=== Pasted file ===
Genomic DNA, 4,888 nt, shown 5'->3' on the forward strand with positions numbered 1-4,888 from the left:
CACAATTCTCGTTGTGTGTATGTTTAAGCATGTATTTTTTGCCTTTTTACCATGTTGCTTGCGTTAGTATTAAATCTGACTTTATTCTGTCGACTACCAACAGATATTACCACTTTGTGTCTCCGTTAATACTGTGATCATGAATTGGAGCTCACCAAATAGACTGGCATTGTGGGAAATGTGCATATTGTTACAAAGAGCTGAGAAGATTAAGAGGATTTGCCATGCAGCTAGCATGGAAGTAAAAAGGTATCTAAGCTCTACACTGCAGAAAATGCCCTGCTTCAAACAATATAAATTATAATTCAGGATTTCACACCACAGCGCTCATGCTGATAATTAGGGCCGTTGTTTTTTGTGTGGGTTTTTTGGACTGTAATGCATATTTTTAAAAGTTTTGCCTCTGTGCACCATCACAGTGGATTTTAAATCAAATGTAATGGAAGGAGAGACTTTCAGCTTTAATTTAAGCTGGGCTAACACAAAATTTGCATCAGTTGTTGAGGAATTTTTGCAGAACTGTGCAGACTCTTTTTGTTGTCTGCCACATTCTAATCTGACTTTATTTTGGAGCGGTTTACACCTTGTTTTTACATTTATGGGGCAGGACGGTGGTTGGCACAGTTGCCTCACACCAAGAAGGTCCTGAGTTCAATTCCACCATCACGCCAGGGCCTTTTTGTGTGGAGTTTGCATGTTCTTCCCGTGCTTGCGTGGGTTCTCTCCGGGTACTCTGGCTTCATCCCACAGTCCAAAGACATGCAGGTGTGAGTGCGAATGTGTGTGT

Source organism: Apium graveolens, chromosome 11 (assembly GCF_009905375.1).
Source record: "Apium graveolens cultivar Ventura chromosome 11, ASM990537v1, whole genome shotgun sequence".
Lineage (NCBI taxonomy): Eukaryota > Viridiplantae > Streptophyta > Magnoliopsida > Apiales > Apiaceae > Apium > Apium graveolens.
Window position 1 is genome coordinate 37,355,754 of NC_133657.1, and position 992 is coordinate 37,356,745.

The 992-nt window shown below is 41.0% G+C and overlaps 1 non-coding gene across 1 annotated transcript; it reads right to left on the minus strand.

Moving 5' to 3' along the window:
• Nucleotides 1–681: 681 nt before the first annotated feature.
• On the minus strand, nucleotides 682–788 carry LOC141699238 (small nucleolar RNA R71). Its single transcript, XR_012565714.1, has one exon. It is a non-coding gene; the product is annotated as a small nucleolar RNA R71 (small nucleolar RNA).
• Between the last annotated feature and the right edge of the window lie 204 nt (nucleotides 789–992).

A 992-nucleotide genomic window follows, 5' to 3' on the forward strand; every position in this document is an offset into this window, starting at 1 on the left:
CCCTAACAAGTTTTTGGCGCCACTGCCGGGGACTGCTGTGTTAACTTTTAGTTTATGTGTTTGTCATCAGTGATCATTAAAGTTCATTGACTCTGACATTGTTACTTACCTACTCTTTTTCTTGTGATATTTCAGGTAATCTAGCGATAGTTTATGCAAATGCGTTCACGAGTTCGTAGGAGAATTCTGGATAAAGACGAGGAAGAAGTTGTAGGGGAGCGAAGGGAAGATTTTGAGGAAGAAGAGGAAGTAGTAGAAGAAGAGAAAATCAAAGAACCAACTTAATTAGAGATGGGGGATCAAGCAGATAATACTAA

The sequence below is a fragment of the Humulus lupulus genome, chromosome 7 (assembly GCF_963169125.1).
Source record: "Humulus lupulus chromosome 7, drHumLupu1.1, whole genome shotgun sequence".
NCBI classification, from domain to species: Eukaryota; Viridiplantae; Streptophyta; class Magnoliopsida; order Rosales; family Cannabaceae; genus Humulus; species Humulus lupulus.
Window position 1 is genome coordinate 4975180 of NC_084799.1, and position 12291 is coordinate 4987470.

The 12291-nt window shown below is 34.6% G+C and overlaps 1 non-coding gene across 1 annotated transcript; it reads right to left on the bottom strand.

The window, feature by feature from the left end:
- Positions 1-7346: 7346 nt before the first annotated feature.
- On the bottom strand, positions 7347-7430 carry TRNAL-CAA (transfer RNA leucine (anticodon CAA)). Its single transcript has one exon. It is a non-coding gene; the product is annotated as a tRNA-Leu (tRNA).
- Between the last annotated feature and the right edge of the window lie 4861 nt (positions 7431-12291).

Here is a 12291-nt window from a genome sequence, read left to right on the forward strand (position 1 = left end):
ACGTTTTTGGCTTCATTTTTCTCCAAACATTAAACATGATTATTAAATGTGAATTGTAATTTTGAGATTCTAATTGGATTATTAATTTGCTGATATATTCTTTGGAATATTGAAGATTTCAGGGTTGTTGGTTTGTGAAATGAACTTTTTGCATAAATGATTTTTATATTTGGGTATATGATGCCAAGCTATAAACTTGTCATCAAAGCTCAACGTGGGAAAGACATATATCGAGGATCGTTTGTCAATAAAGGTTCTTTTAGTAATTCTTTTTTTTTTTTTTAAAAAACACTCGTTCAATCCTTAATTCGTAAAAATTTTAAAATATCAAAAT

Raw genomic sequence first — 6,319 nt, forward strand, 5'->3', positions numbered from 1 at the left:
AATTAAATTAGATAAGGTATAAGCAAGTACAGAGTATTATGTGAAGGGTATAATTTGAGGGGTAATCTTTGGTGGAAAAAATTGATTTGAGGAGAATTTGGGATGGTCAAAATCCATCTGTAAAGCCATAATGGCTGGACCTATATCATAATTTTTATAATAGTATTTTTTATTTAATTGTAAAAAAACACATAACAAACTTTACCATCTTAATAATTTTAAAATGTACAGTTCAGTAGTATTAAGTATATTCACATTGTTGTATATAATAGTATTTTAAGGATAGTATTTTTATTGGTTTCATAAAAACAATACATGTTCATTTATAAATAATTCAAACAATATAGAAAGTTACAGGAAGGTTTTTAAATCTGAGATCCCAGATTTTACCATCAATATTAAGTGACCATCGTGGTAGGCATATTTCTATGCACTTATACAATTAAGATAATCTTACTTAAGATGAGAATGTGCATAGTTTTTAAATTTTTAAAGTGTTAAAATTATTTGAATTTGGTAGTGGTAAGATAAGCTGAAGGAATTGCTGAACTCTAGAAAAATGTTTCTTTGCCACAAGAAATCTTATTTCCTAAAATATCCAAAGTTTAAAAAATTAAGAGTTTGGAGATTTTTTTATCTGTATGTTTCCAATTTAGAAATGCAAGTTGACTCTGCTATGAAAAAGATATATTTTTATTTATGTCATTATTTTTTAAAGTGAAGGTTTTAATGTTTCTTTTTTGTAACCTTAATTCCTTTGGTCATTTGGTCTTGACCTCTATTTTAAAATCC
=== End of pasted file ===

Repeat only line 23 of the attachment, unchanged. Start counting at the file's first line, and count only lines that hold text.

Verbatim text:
Here is a 12291-nt window from a genome sequence, read left to right on the forward strand (position 1 = left end):